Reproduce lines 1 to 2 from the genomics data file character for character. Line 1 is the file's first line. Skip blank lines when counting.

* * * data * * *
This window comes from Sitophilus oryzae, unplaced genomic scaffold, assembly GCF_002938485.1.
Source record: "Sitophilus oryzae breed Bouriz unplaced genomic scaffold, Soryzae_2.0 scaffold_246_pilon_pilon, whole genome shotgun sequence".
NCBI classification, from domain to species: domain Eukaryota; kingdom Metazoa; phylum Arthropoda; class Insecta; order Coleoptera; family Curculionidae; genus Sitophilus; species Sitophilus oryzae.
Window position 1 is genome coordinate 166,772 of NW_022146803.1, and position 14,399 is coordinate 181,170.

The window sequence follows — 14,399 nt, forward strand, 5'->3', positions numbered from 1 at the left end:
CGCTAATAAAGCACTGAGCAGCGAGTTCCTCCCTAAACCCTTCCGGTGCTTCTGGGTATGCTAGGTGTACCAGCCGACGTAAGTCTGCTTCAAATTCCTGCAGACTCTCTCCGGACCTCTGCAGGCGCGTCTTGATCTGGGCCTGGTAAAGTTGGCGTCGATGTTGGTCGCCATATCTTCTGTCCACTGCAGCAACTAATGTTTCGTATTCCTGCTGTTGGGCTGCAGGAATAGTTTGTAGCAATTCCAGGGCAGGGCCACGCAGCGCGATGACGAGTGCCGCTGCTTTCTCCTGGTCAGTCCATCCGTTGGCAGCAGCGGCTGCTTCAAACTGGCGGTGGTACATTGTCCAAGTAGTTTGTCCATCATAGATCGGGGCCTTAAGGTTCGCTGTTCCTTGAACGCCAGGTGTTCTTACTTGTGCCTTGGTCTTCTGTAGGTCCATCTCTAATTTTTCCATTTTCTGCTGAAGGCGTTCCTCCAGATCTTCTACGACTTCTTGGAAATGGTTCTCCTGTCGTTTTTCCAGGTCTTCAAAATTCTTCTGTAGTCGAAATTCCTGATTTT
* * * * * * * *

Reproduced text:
This window comes from Sitophilus oryzae, unplaced genomic scaffold, assembly GCF_002938485.1.
Source record: "Sitophilus oryzae breed Bouriz unplaced genomic scaffold, Soryzae_2.0 scaffold_246_pilon_pilon, whole genome shotgun sequence".